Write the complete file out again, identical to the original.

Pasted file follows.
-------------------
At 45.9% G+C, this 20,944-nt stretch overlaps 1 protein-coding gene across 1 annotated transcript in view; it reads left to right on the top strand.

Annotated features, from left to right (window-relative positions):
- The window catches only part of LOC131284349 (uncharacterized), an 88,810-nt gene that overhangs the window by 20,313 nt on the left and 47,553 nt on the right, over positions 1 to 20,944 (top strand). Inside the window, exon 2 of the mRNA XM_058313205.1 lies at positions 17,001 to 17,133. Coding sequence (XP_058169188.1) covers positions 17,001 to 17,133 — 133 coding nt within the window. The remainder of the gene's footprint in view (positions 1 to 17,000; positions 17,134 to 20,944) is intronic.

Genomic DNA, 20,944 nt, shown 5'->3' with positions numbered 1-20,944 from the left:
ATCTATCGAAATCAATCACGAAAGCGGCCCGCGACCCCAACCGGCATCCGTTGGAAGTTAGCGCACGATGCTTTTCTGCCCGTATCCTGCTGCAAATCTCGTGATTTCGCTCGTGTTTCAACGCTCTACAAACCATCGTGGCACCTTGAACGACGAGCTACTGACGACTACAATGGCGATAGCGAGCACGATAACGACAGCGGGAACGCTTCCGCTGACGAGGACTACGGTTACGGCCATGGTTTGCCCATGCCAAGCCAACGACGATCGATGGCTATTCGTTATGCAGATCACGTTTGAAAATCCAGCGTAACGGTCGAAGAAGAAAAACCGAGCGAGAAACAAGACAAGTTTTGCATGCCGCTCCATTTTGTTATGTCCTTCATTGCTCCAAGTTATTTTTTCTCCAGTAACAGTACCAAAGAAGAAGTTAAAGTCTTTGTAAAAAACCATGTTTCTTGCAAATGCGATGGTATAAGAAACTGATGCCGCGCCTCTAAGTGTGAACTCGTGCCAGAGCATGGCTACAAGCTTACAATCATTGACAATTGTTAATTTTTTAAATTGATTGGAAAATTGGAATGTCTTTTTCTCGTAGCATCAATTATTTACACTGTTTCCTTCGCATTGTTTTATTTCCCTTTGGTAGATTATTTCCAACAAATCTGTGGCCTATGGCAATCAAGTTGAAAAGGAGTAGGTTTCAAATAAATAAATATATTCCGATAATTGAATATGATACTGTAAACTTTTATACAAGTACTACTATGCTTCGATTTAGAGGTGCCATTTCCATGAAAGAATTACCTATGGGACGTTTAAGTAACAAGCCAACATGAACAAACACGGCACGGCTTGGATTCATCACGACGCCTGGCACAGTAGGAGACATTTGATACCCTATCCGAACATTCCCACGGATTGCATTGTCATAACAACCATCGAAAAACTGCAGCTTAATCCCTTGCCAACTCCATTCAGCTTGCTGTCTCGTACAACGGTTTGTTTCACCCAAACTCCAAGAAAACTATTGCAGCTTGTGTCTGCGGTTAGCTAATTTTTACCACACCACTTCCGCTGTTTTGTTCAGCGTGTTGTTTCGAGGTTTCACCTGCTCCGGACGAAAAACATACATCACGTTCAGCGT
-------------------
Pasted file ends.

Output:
At 45.9% G+C, this 20,944-nt stretch overlaps 1 protein-coding gene across 1 annotated transcript in view; it reads left to right on the top strand.

Annotated features, from left to right (window-relative positions):
- The window catches only part of LOC131284349 (uncharacterized), an 88,810-nt gene that overhangs the window by 20,313 nt on the left and 47,553 nt on the right, over positions 1 to 20,944 (top strand). Inside the window, exon 2 of the mRNA XM_058313205.1 lies at positions 17,001 to 17,133. Coding sequence (XP_058169188.1) covers positions 17,001 to 17,133 — 133 coding nt within the window. The remainder of the gene's footprint in view (positions 1 to 17,000; positions 17,134 to 20,944) is intronic.

Genomic DNA, 20,944 nt, shown 5'->3' with positions numbered 1-20,944 from the left:
ATCTATCGAAATCAATCACGAAAGCGGCCCGCGACCCCAACCGGCATCCGTTGGAAGTTAGCGCACGATGCTTTTCTGCCCGTATCCTGCTGCAAATCTCGTGATTTCGCTCGTGTTTCAACGCTCTACAAACCATCGTGGCACCTTGAACGACGAGCTACTGACGACTACAATGGCGATAGCGAGCACGATAACGACAGCGGGAACGCTTCCGCTGACGAGGACTACGGTTACGGCCATGGTTTGCCCATGCCAAGCCAACGACGATCGATGGCTATTCGTTATGCAGATCACGTTTGAAAATCCAGCGTAACGGTCGAAGAAGAAAAACCGAGCGAGAAACAAGACAAGTTTTGCATGCCGCTCCATTTTGTTATGTCCTTCATTGCTCCAAGTTATTTTTTCTCCAGTAACAGTACCAAAGAAGAAGTTAAAGTCTTTGTAAAAAACCATGTTTCTTGCAAATGCGATGGTATAAGAAACTGATGCCGCGCCTCTAAGTGTGAACTCGTGCCAGAGCATGGCTACAAGCTTACAATCATTGACAATTGTTAATTTTTTAAATTGATTGGAAAATTGGAATGTCTTTTTCTCGTAGCATCAATTATTTACACTGTTTCCTTCGCATTGTTTTATTTCCCTTTGGTAGATTATTTCCAACAAATCTGTGGCCTATGGCAATCAAGTTGAAAAGGAGTAGGTTTCAAATAAATAAATATATTCCGATAATTGAATATGATACTGTAAACTTTTATACAAGTACTACTATGCTTCGATTTAGAGGTGCCATTTCCATGAAAGAATTACCTATGGGACGTTTAAGTAACAAGCCAACATGAACAAACACGGCACGGCTTGGATTCATCACGACGCCTGGCACAGTAGGAGACATTTGATACCCTATCCGAACATTCCCACGGATTGCATTGTCATAACAACCATCGAAAAACTGCAGCTTAATCCCTTGCCAACTCCATTCAGCTTGCTGTCTCGTACAACGGTTTGTTTCACCCAAACTCCAAGAAAACTATTGCAGCTTGTGTCTGCGGTTAGCTAATTTTTACCACACCACTTCCGCTGTTTTGTTCAGCGTGTTGTTTCGAGGTTTCACCTGCTCCGGACGAAAAACATACATCACGTTCAGCGT